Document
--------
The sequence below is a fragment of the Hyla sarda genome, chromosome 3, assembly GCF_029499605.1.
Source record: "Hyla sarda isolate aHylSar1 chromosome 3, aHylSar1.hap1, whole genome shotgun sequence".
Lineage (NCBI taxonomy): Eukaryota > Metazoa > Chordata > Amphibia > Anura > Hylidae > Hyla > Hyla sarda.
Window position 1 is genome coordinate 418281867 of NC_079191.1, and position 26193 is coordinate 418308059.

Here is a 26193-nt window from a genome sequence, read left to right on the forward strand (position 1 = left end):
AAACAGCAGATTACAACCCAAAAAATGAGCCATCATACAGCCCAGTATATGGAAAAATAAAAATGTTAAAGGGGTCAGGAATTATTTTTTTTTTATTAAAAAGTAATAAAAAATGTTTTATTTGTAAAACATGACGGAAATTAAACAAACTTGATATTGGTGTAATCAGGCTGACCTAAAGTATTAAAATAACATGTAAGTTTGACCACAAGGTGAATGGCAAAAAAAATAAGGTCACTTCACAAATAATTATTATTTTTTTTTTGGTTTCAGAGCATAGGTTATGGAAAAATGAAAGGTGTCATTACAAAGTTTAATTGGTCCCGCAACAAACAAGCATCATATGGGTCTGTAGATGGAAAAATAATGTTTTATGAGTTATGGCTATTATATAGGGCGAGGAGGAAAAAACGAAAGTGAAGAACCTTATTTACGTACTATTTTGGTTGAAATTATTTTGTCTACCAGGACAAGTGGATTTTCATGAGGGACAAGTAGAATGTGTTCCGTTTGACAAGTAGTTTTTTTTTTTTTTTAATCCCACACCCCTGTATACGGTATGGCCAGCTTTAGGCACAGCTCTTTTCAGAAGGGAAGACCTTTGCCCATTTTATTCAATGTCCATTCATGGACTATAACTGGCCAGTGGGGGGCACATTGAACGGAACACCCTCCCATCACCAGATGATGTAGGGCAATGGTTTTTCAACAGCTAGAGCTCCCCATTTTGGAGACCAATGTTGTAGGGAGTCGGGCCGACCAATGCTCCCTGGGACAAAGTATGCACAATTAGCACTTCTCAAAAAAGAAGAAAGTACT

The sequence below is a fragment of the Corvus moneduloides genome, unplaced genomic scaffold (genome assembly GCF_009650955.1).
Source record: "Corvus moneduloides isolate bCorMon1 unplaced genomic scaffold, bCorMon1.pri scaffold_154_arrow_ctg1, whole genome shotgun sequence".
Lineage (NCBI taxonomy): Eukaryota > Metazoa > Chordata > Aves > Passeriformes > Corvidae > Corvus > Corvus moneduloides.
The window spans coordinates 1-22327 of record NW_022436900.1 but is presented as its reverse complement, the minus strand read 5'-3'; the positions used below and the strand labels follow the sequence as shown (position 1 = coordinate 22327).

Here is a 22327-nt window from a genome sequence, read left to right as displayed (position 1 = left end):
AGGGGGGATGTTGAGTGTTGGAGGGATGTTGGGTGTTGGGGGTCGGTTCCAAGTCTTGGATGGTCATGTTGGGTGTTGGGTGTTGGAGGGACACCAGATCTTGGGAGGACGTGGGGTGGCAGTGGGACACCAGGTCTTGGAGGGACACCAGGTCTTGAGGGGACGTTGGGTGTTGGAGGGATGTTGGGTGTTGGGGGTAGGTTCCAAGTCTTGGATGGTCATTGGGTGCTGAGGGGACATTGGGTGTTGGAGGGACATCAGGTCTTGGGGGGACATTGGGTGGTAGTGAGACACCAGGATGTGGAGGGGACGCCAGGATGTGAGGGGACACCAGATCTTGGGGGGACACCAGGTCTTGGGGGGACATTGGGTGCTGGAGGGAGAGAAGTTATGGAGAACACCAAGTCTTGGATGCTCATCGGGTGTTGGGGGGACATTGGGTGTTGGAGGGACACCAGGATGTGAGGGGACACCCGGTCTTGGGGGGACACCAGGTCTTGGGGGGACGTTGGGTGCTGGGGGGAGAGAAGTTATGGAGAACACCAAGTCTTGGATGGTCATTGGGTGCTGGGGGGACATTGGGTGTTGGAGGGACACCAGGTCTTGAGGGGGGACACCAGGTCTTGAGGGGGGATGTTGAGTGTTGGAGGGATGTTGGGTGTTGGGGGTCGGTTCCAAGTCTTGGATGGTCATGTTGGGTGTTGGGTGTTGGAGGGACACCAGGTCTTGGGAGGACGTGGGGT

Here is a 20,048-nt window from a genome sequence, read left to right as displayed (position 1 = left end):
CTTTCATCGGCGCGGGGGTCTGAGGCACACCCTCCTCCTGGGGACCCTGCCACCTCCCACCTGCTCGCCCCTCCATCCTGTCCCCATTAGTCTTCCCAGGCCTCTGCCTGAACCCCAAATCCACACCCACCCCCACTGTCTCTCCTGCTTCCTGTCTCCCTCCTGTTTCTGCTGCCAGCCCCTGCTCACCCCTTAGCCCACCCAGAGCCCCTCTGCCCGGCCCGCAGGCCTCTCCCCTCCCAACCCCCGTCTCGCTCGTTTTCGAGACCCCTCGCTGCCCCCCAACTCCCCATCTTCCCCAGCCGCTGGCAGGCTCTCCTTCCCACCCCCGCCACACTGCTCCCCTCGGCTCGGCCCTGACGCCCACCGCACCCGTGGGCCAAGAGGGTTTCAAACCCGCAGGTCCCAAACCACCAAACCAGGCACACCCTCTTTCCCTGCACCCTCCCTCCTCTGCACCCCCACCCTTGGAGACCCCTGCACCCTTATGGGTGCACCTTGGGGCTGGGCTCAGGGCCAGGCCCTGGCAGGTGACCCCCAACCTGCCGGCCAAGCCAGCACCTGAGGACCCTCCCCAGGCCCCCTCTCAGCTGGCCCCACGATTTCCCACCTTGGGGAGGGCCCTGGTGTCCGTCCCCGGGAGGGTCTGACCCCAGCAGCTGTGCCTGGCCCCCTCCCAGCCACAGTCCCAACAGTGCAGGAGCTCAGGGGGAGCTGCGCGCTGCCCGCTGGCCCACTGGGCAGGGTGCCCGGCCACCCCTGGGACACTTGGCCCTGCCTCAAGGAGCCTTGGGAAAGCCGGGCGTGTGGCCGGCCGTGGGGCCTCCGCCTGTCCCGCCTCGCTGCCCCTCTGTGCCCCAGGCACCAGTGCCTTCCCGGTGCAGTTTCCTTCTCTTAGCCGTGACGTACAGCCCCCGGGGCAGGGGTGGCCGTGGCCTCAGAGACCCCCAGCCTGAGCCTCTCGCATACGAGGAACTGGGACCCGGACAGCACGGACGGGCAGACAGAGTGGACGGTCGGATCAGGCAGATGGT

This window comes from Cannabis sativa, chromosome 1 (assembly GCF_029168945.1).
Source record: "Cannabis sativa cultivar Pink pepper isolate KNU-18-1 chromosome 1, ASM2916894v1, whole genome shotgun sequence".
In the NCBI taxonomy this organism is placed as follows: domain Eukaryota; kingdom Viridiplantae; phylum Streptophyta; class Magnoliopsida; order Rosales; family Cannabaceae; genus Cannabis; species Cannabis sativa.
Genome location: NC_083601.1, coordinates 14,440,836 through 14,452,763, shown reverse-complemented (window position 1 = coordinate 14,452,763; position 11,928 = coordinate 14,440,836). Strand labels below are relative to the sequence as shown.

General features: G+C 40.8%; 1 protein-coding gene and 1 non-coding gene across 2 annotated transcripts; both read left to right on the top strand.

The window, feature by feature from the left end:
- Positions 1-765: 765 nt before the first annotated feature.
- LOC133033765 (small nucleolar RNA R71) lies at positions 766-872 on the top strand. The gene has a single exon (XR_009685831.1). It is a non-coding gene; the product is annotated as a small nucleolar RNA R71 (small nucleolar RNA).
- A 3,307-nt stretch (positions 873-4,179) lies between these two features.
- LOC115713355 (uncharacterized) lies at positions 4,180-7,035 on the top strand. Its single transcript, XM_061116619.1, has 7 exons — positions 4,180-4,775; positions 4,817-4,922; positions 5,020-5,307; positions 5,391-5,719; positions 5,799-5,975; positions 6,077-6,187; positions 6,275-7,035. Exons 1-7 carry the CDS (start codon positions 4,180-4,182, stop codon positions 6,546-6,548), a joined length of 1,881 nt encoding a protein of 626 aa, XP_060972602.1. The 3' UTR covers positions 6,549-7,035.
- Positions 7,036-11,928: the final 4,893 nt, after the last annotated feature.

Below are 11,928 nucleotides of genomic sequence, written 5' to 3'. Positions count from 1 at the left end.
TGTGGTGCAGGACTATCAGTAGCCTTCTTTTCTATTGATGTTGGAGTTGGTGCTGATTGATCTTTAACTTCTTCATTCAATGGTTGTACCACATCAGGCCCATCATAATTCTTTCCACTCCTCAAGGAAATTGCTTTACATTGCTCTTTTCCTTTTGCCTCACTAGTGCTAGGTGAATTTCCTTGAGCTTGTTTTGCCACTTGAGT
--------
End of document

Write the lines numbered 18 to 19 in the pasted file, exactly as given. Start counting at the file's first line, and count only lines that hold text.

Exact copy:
Genome location: NC_083601.1, coordinates 14,440,836 through 14,452,763, shown reverse-complemented (window position 1 = coordinate 14,452,763; position 11,928 = coordinate 14,440,836). Strand labels below are relative to the sequence as shown.

General features: G+C 40.8%; 1 protein-coding gene and 1 non-coding gene across 2 annotated transcripts; both read left to right on the top strand.